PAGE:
I love the idea of revisionist history. I associate the method with an individual named Ioseb Besarionis dze Jughashvili.

Alleged Stalin quote: It is not heroes that make history, but history that makes heroes.

You may know this allegedly competent leader as Joseph Stalin. Changing history is one way to make sure the present comes out in a way that is more satisfying — at least to some people.

I read “IBM Watson And The Value Of Open.” I thought of Jughashvili in the terms my former history professor (Dr. Philip Miller Crane) explained the revisionist thing.

My analysis of IBM Watson included information I obtained when I was researching my various and sundry books about search and retrieval. I did not include IBM as a “recommended” solution for three reasons:

  1. Watson was a marketing confection which conflated a range of technologies: Some developed by IBM and others obtained via an open source download or by paying money for technology; for example, Vivisimo, a metasearch and clustering system
  2. Training “Watson” required programmers to interview subject matter experts, create specific content domains, test, do more interviews, retrain, and test. Once the content domain was in hand, Watson would crunch away to locate an answer. Many companies do a similar expensive process. IBM was unique in making Watson seem something other than what other vendors offered. By sweeping the time and cost of training under the digital rug, Watson was cut loose from reality.
  3. Question answering systems work when certain conditions are met; for example, content, response expected, handcrafted rules that mostly work. Toss the system questions based on new content, and the responses are going to be interesting if not off base a certain percentage of the time.

To sum up, the cost and unreliability of Watson were wildly out of step with the marketing of cognitive computing. IBM’s billions made it possible for search and retrieval carpetbaggers to describe their systems as “cognitive”; that is, infused with artificial intelligence, predictive linguistics, and my favorite bit of jargon natural language processing.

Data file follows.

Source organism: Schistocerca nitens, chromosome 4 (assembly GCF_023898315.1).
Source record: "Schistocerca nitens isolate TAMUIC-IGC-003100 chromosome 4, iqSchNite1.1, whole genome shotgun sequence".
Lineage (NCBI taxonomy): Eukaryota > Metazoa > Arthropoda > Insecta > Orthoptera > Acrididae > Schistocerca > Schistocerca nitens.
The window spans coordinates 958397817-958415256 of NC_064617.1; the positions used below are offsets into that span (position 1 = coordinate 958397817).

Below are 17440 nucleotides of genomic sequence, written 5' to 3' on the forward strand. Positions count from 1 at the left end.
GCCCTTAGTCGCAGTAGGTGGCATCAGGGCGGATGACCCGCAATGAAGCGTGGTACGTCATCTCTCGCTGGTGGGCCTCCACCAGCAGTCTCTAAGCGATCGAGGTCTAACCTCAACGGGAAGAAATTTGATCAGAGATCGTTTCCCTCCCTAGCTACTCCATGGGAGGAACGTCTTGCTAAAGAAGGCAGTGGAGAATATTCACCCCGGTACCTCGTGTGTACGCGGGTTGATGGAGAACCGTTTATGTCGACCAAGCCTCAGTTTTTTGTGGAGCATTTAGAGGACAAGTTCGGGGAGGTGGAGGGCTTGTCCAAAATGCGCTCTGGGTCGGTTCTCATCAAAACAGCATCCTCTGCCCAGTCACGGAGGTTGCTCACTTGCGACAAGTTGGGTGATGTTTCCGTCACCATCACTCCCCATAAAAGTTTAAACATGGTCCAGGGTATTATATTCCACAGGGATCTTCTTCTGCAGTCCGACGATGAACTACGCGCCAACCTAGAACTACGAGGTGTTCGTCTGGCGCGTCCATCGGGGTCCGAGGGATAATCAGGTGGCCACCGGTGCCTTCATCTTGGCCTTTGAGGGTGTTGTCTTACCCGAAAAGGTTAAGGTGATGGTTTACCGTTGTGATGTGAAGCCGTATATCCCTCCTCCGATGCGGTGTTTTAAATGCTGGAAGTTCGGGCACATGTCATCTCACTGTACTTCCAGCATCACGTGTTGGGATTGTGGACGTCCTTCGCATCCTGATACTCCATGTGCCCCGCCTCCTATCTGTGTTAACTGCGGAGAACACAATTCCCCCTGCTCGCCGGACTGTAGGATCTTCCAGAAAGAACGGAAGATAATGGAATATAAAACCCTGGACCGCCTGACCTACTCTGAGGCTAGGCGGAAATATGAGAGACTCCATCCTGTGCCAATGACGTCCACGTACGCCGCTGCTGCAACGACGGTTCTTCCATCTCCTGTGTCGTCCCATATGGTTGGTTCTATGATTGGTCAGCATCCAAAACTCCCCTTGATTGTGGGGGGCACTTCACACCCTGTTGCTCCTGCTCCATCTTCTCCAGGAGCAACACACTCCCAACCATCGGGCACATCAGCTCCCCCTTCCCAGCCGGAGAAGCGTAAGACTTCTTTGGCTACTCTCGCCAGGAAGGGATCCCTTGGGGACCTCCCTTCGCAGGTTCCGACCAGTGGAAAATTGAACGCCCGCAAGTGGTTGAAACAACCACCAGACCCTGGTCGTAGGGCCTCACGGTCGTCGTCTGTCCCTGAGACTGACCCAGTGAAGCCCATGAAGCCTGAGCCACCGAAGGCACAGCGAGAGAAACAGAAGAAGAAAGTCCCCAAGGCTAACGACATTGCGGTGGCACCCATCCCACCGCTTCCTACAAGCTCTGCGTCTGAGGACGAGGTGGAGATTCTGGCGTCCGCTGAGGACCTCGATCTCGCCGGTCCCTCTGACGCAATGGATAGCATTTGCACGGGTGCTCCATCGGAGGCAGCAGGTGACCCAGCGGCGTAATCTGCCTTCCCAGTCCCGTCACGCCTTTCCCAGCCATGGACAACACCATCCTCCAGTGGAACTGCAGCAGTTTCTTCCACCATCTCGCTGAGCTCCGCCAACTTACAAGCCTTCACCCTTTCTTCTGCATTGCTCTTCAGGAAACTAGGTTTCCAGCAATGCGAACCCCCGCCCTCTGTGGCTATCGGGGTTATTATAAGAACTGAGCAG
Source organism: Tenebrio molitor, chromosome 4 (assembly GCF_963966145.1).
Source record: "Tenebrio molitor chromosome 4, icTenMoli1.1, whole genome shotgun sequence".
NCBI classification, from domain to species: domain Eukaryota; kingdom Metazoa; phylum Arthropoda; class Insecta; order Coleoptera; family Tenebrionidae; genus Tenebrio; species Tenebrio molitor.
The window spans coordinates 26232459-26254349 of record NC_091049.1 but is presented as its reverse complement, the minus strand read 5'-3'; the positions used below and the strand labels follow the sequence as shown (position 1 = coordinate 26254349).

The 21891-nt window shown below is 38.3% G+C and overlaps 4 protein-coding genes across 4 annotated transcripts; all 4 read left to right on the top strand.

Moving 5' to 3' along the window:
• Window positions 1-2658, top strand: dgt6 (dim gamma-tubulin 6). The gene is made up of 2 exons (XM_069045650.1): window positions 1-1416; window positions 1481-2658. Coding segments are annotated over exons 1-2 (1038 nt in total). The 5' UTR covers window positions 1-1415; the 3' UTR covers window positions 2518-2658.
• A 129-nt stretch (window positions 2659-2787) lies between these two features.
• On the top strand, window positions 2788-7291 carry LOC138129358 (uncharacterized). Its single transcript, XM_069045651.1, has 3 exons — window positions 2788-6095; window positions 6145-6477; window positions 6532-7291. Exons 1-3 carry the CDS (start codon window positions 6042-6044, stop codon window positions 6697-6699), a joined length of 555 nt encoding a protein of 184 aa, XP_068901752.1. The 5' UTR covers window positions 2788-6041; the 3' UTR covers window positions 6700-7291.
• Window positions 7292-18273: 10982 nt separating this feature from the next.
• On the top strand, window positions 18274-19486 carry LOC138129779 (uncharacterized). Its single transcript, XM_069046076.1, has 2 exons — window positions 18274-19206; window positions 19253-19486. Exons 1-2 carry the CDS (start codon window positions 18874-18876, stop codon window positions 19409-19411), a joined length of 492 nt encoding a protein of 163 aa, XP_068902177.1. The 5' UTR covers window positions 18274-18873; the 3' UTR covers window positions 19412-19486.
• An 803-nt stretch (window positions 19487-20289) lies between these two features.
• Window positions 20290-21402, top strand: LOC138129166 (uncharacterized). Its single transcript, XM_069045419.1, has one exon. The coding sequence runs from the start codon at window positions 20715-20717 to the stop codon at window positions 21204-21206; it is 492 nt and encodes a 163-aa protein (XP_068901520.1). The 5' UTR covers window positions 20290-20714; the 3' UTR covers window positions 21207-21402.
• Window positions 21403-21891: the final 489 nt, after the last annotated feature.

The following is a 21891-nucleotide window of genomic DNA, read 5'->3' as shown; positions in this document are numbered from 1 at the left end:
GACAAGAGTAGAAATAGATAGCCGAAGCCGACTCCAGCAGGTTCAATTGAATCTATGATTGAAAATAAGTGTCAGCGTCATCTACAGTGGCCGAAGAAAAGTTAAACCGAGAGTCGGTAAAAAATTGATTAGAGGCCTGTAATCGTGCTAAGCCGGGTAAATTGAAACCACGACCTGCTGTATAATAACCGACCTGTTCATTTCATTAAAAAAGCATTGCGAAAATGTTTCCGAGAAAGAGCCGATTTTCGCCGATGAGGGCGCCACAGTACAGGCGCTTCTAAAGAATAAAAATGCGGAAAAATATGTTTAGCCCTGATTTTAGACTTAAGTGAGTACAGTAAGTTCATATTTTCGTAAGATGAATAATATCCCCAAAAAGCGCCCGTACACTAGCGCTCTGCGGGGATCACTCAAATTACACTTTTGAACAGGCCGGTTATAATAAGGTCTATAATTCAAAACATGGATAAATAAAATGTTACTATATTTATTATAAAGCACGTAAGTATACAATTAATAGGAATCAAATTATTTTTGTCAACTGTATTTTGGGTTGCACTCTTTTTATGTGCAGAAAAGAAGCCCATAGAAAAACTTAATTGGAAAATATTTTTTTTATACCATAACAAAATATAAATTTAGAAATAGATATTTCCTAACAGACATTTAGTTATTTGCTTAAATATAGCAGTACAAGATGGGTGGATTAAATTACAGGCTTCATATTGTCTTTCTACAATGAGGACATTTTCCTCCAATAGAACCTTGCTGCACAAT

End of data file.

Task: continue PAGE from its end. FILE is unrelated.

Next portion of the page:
The article’s explanation of the failure of IBM’s billion dollar bet, the office near NYU, and the absolutely bonkers ad in the New York Times for Watson as a collection of digital molecules is at odds with my assessment.

That’s okay. Let’s look at a couple of the “revelations” in this Forbes’ article.

The Texas Fold

The write up explains the outright failure of Watson as a useful medical tool for cancer doctors says:

But with the passage of more time, it must be said that IBM Watson has not delivered the results that IBM expected. One particular moment was the decision of MD Anderson’s Cancer Center to withdraw from its partnership with IBM in 2017. An internal audit by the University of Texas found that the university had spent over $62 million dollars (not counting internal staff time) and did not meet its goals.[i]  Other health partners soon followed.

Yep, to summarize. Watson did not work. In fact, I heard from a reliable source that cancer doctors in New York City refused to answer endless programmer questions. The message for me was, “Cancer doctors don’t want to teach programmers how to be cancer doctors.” Hasta la vista to Texas.

The Wrong Explanation: Vertical Integration

Why did IBM Watson succumb to its self generated cancer. Here’s what the Forbes’ write up asserts:

Being vertically integrated gave IBM complete end-to-end control over Watson. But it condemned Watson to being applied in only a few areas. IBM essentially had to guess where this powerful technology could best be applied. Even within health care, some likely areas for Watson like radiology were not pursued in its early years. Because of the limited number of areas IBM was able to explore for using Watson, we will never know whether there were other areas where Watson might have performed beautifully.

Okay, this means in my opinion that IBM engineers and scientists wanted to run the show. There was, therefore, one throat to choke. That throat was IBM Watson’s. The fall out continues. A new CEO, hoots of laughter when I tell people about IBM’s Watson ads, and the loss of shareholder value. I would roll in the weird layoffs as a somewhat desperate way to slash costs too.

Alleged Stalin quote: Death is the solution to all problems. No man – no problem.

Forget vertical integration. The reason for failure was that the system and method did not work.

The Reality

Mr. Jughashvili would be proud of this analysis. It rewrites history. But like Mr. Jughashvili’s, Watson’s actions live on. Changing the words does not alter the reality.

Don’t believe me? Just ask IBM Watson. Is IBM “open”?

Stephen E Arnold, February 19, 2020